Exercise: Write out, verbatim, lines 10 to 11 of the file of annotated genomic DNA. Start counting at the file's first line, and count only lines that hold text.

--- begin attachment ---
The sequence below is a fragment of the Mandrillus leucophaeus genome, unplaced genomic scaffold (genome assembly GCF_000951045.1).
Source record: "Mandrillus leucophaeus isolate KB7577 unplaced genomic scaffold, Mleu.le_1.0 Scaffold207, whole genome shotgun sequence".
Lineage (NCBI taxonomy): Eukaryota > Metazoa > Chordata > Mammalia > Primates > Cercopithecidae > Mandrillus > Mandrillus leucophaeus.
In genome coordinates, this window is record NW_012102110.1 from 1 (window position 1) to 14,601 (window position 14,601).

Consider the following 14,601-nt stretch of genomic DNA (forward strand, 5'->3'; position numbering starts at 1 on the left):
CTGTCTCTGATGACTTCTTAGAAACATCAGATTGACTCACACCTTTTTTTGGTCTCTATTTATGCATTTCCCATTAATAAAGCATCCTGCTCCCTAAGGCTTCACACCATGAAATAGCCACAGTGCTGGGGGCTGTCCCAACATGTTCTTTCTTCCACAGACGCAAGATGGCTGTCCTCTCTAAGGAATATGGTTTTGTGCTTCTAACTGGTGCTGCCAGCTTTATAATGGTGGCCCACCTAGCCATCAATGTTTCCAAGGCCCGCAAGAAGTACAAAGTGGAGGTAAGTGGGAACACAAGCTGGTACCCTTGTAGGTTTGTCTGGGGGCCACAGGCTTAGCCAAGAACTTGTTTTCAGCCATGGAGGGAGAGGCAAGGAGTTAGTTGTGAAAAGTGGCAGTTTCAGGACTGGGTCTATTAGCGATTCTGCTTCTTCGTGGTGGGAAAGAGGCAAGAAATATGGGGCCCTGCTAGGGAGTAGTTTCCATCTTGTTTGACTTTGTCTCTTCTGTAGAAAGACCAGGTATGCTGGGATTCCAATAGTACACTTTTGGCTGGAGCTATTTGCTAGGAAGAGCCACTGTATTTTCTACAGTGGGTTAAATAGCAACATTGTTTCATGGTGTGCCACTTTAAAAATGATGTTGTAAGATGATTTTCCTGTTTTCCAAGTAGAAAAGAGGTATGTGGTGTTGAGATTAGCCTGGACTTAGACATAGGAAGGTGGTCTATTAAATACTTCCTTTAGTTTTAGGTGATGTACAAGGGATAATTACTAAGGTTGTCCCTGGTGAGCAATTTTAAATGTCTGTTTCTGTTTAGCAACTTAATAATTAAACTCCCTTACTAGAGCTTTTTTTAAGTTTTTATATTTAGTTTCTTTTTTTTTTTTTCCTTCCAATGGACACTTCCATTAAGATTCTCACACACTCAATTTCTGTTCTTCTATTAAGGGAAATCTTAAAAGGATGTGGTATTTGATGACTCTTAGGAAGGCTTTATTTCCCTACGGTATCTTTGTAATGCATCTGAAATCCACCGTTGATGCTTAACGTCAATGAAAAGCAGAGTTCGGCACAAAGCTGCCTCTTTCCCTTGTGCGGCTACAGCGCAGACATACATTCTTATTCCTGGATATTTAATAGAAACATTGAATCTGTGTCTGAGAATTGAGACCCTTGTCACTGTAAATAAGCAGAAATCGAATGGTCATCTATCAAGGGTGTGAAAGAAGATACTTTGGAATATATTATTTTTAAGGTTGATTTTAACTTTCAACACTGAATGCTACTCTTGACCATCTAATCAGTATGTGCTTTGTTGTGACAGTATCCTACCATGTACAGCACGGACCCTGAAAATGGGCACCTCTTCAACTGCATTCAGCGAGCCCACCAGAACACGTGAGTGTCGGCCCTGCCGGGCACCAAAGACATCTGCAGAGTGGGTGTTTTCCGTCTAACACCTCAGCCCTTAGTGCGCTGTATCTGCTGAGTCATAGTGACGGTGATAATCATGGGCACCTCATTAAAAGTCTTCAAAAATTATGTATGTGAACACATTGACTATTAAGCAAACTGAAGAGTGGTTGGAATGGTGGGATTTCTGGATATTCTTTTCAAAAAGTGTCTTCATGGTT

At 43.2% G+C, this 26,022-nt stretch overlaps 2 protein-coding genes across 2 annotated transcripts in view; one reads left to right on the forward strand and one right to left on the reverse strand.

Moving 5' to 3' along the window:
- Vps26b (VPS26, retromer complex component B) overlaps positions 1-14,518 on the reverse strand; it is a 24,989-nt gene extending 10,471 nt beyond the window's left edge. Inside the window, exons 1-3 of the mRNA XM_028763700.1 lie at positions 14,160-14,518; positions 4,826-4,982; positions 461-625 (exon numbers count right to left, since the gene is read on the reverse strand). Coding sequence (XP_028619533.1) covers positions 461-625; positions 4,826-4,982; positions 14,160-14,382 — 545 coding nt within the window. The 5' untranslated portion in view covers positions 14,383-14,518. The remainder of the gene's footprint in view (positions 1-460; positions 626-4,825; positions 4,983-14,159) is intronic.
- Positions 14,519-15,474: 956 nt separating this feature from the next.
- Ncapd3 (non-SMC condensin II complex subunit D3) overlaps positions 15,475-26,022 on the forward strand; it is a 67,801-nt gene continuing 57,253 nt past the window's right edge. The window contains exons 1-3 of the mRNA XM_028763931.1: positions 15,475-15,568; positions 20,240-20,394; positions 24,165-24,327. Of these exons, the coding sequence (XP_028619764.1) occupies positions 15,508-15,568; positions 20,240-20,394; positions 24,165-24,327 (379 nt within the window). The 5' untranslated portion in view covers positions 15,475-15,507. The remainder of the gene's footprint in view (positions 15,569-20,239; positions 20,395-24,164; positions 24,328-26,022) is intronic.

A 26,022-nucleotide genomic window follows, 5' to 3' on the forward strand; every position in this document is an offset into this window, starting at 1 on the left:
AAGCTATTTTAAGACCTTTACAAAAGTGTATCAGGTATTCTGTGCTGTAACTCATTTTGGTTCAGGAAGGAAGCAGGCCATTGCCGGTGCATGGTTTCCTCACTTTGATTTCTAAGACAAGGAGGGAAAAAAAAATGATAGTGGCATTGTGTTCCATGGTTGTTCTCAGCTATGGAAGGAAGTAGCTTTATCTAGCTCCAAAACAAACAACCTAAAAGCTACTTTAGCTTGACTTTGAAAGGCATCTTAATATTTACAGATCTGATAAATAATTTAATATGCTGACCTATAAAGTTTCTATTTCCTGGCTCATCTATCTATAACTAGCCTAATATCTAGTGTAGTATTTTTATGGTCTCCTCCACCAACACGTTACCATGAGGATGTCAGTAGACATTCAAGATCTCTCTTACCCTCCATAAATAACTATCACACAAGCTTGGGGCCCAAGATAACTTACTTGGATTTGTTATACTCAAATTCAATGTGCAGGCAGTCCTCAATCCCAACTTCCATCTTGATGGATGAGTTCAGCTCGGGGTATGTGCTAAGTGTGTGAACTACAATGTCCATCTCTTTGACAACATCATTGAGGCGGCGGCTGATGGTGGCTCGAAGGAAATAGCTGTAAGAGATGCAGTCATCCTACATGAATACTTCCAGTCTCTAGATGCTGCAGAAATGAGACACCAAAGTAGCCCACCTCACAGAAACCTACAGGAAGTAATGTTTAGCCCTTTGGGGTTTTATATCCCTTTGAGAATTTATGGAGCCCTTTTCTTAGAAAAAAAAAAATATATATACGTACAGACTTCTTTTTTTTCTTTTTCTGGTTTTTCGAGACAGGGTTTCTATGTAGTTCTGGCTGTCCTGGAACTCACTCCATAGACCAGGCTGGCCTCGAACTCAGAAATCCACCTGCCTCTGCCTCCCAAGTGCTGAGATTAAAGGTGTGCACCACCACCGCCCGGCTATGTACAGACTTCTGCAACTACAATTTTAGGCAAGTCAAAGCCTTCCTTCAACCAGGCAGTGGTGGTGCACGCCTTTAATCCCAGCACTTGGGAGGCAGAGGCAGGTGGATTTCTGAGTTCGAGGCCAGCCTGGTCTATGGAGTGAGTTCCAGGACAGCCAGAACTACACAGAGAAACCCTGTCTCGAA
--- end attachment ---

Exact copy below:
- Positions 14,519-15,474: 956 nt separating this feature from the next.
- Ncapd3 (non-SMC condensin II complex subunit D3) overlaps positions 15,475-26,022 on the forward strand; it is a 67,801-nt gene continuing 57,253 nt past the window's right edge. The window contains exons 1-3 of the mRNA XM_028763931.1: positions 15,475-15,568; positions 20,240-20,394; positions 24,165-24,327. Of these exons, the coding sequence (XP_028619764.1) occupies positions 15,508-15,568; positions 20,240-20,394; positions 24,165-24,327 (379 nt within the window). The 5' untranslated portion in view covers positions 15,475-15,507. The remainder of the gene's footprint in view (positions 15,569-20,239; positions 20,395-24,164; positions 24,328-26,022) is intronic.